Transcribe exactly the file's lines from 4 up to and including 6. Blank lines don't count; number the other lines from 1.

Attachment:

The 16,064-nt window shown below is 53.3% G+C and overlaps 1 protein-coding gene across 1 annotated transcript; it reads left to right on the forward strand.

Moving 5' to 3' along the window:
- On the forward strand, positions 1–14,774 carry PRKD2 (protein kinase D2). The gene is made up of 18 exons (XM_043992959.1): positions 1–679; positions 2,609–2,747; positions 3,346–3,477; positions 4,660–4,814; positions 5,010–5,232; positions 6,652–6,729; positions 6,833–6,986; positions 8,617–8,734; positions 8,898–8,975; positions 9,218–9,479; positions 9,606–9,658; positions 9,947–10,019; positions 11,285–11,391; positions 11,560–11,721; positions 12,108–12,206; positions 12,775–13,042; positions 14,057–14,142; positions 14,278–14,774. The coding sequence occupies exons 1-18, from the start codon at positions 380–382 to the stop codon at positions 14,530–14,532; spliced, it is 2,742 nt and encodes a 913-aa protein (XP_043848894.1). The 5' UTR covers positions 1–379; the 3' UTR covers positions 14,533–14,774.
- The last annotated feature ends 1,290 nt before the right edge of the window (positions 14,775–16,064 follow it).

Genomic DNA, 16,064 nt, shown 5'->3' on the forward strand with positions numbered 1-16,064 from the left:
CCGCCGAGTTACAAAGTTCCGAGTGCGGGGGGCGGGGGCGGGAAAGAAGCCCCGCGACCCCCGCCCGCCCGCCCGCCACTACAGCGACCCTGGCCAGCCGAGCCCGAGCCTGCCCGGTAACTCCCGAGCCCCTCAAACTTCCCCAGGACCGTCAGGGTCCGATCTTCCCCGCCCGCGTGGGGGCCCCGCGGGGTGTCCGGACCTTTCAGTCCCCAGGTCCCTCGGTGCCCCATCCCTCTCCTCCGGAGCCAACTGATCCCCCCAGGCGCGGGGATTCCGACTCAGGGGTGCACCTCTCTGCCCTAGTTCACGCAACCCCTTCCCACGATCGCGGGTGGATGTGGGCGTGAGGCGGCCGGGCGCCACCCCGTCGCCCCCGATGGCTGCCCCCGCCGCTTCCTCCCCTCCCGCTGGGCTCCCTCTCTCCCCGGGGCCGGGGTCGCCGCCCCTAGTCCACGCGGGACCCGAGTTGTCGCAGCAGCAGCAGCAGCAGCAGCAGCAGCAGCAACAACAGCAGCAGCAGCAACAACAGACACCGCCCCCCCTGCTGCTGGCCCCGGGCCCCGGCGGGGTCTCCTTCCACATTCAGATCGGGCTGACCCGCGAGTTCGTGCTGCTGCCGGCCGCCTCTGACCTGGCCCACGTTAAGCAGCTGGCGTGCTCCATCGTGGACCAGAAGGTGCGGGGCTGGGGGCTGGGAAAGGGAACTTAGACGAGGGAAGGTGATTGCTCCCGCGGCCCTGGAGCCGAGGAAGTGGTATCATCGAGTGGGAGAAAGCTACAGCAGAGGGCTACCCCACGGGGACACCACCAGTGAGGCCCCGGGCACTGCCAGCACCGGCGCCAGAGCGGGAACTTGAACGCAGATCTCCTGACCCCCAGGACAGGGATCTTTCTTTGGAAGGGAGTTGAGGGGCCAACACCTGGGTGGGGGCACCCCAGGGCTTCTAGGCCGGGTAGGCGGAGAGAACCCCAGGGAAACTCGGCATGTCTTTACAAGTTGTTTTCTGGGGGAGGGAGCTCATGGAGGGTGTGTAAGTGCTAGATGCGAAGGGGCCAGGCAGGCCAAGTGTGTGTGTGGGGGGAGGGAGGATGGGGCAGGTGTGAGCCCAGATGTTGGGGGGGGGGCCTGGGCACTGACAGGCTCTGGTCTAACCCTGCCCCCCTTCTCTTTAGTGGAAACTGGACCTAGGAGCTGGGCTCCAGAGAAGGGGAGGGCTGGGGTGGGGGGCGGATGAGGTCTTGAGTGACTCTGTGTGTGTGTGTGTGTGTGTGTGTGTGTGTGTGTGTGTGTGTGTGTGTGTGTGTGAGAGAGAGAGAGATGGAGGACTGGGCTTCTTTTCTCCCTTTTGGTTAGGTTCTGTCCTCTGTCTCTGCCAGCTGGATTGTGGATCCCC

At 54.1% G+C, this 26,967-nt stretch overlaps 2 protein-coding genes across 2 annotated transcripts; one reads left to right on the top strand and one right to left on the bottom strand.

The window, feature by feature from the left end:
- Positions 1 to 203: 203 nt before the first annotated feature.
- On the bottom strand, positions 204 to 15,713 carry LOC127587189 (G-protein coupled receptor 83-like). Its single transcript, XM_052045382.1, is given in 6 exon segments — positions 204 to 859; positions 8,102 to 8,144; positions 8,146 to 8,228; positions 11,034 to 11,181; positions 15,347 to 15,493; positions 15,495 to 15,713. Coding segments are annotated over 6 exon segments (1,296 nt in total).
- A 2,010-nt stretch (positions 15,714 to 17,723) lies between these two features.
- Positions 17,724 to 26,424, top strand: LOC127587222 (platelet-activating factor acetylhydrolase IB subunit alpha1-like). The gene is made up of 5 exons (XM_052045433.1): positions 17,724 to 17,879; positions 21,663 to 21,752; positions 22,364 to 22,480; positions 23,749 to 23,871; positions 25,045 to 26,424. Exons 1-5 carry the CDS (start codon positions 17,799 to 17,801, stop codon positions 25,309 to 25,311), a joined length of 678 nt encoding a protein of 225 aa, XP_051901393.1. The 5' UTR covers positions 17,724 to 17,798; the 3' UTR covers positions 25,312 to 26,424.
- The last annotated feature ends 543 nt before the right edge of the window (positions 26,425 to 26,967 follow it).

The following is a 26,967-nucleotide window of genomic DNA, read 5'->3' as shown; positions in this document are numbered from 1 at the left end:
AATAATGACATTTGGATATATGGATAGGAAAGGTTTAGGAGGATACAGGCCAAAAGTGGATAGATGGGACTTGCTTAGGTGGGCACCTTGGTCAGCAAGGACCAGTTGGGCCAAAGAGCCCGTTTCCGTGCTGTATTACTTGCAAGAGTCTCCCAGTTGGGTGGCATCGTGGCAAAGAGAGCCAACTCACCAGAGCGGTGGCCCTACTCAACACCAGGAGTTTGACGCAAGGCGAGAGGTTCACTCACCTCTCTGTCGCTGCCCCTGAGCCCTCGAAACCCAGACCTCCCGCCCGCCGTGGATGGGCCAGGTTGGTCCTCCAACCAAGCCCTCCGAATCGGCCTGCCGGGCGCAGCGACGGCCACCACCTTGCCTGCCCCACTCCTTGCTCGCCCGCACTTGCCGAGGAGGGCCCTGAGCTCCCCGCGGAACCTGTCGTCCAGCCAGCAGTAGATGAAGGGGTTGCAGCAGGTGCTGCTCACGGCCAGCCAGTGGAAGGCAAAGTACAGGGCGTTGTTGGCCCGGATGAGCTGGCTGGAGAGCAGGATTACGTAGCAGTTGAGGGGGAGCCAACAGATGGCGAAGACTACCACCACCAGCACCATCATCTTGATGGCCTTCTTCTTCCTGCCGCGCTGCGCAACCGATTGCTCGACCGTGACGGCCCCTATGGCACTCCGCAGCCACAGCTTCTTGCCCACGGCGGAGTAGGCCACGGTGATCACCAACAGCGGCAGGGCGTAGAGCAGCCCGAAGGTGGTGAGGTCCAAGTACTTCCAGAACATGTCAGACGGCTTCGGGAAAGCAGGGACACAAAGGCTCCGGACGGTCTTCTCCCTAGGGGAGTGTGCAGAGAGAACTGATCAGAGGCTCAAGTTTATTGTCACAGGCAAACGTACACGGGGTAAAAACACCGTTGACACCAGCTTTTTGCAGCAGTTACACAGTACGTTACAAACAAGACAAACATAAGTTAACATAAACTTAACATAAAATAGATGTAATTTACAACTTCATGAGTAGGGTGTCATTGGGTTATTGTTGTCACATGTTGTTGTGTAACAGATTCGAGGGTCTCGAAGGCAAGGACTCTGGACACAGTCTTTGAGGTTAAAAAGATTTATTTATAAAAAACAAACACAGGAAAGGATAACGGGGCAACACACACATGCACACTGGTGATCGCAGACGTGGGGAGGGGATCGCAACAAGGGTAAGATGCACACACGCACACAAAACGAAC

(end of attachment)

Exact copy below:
- The last annotated feature ends 1,290 nt before the right edge of the window (positions 14,775–16,064 follow it).

Genomic DNA, 16,064 nt, shown 5'->3' on the forward strand with positions numbered 1-16,064 from the left:
CCGCCGAGTTACAAAGTTCCGAGTGCGGGGGGCGGGGGCGGGAAAGAAGCCCCGCGACCCCCGCCCGCCCGCCCGCCACTACAGCGACCCTGGCCAGCCGAGCCCGAGCCTGCCCGGTAACTCCCGAGCCCCTCAAACTTCCCCAGGACCGTCAGGGTCCGATCTTCCCCGCCCGCGTGGGGGCCCCGCGGGGTGTCCGGACCTTTCAGTCCCCAGGTCCCTCGGTGCCCCATCCCTCTCCTCCGGAGCCAACTGATCCCCCCAGGCGCGGGGATTCCGACTCAGGGGTGCACCTCTCTGCCCTAGTTCACGCAACCCCTTCCCACGATCGCGGGTGGATGTGGGCGTGAGGCGGCCGGGCGCCACCCCGTCGCCCCCGATGGCTGCCCCCGCCGCTTCCTCCCCTCCCGCTGGGCTCCCTCTCTCCCCGGGGCCGGGGTCGCCGCCCCTAGTCCACGCGGGACCCGAGTTGTCGCAGCAGCAGCAGCAGCAGCAGCAGCAGCAGCAACAACAGCAGCAGCAGCAACAACAGACACCGCCCCCCCTGCTGCTGGCCCCGGGCCCCGGCGGGGTCTCCTTCCACATTCAGATCGGGCTGACCCGCGAGTTCGTGCTGCTGCCGGCCGCCTCTGACCTGGCCCACGTTAAGCAGCTGGCGTGCTCCATCGTGGACCAGAAGGTGCGGGGCTGGGGGCTGGGAAAGGGAACTTAGACGAGGGAAGGTGATTGCTCCCGCGGCCCTGGAGCCGAGGAAGTGGTATCATCGAGTGGGAGAAAGCTACAGCAGAGGGCTACCCCACGGGGACACCACCAGTGAGGCCCCGGGCACTGCCAGCACCGGCGCCAGAGCGGGAACTTGAACGCAGATCTCCTGACCCCCAGGACAGGGATCTTTCTTTGGAAGGGAGTTGAGGGGCCAACACCTGGGTGGGGGCACCCCAGGGCTTCTAGGCCGGGTAGGCGGAGAGAACCCCAGGGAAACTCGGCATGTCTTTACAAGTTGTTTTCTGGGGGAGGGAGCTCATGGAGGGTGTGTAAGTGCTAGATGCGAAGGGGCCAGGCAGGCCAAGTGTGTGTGTGGGGGGAGGGAGGATGGGGCAGGTGTGAGCCCAGATGTTGGGGGGGGGGCCTGGGCACTGACAGGCTCTGGTCTAACCCTGCCCCCCTTCTCTTTAGTGGAAACTGGACCTAGGAGCTGGGCTCCAGAGAAGGGGAGGGCTGGGGTGGGGGGCGGATGAGGTCTTGAGTGACTCTGTGTGTGTGTGTGTGTGTGTGTGTGTGTGTGTGTGTGTGTGTGTGTGTGTGTGTGAGAGAGAGAGAGATGGAGGACTGGGCTTCTTTTCTCCCTTTTGGTTAGGTTCTGTCCTCTGTCTCTGCCAGCTGGATTGTGGATCCCC